NEW ORLEANS, LA – In the city that has recently been dubbed the “murder capital of the United States,” law enforcement staffing is so low, and crime is so high that the New Orleans Police Department will now be hiring civilian employees for some tasks within the agency, including detective work.

Due to such a severe staffing shortage under the rising crime levels, NOPD has lowered the standards for officers and even asked some who were previously turned away to try again sooner than they otherwise would have been allowed. This includes relaxing requirements and standards set in relation to credit scores and previous marijuana use.

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Last Tuesday, NOPD Superintendent Shaun Ferguson announced that police officers would no longer be required nor respond to forgery calls, medical calls, certain theft cases, lost animals and auto accidents on private property, and other similar types of calls.

“My message to you, Ferguson said, “to those of you who may have been disqualified in the past [as police officers], I’m urging you to resubmit your application because some of our hiring criteria have changed.”

According to the Daily Mail, some of those applying as civilians to detective positions have no previous police or other related experience. They’re also being hired for administrative positions as well as to take some lower-priority service calls. Of course, Ferguson assured the public that civilians will have to go through training and background checks. While most will be solely taking reports over the phone, some will also have to respond into the field to collect evidence, etc.

“As we take calls over the phone, there may be some evidence that needs to be collected with that call,” Ferguson said. “We’ll have civilian investigators to go out and collect that evidence instead of an officer having to go out there and collect that evidence.”

After losing around 150 officers in the last year, the response time for an officer to respond to a call has increased to about 11 minutes. The intent of the civilian hires is to free up some time for officers, allowing them to respond to more serious, violent, and/or in-progress calls.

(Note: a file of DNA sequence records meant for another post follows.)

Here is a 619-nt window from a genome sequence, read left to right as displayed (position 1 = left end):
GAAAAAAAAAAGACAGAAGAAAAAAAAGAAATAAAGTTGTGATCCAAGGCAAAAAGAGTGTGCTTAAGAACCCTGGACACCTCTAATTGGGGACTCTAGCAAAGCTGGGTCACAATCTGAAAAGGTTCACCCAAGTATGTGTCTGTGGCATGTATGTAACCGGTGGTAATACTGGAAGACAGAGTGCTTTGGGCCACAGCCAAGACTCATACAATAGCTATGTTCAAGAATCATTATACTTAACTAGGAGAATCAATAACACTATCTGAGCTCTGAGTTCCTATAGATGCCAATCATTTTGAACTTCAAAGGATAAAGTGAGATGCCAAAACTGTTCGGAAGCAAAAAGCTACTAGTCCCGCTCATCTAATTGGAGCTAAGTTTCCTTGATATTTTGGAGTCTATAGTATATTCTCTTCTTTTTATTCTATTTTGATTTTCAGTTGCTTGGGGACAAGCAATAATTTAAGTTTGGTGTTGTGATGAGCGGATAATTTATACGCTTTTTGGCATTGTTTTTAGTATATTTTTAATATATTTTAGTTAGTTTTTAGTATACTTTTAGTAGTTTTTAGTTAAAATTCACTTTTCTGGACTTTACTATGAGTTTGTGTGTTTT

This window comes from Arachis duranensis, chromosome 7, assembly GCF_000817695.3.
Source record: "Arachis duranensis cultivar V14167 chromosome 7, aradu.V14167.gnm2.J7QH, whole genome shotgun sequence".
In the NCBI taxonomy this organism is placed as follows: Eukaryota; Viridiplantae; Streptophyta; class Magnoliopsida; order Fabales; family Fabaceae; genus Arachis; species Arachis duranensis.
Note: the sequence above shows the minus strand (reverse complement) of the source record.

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“If we’re having that visibility [of officers back on the streets],” Ferguson said, “we’re hoping we’re able to deter further crime from occurring, and that would be less that our investigators have to follow. But it’s a balance.”

Former New York Police Department Patrol Chief Fausto Picardo was brought into New Orleans to consult with the agency as a “consulting Chief of Operations” to attempt to find better ways to manage call load, staffing, and crime. Picardo is the recommending agent of this civilian hiring, along with many other changes.

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He was brought on at the end of August and has already issued a report with many ways to bring about positive changes. In his report, Picardo said, “Action must be taken now if there is ever a chance to save the city and bring the reputation of being a city where tourists can come to party and celebrate and not become victims.”

Other changes recommended by Picardo, including take-home patrol vehicles for deputies, mortgage assistance, and student loan forgiveness, have also been presented, which total around $80 million.

This piece was written by Leah Anaya on September 26, 2022. It originally appeared in and is used by permission.

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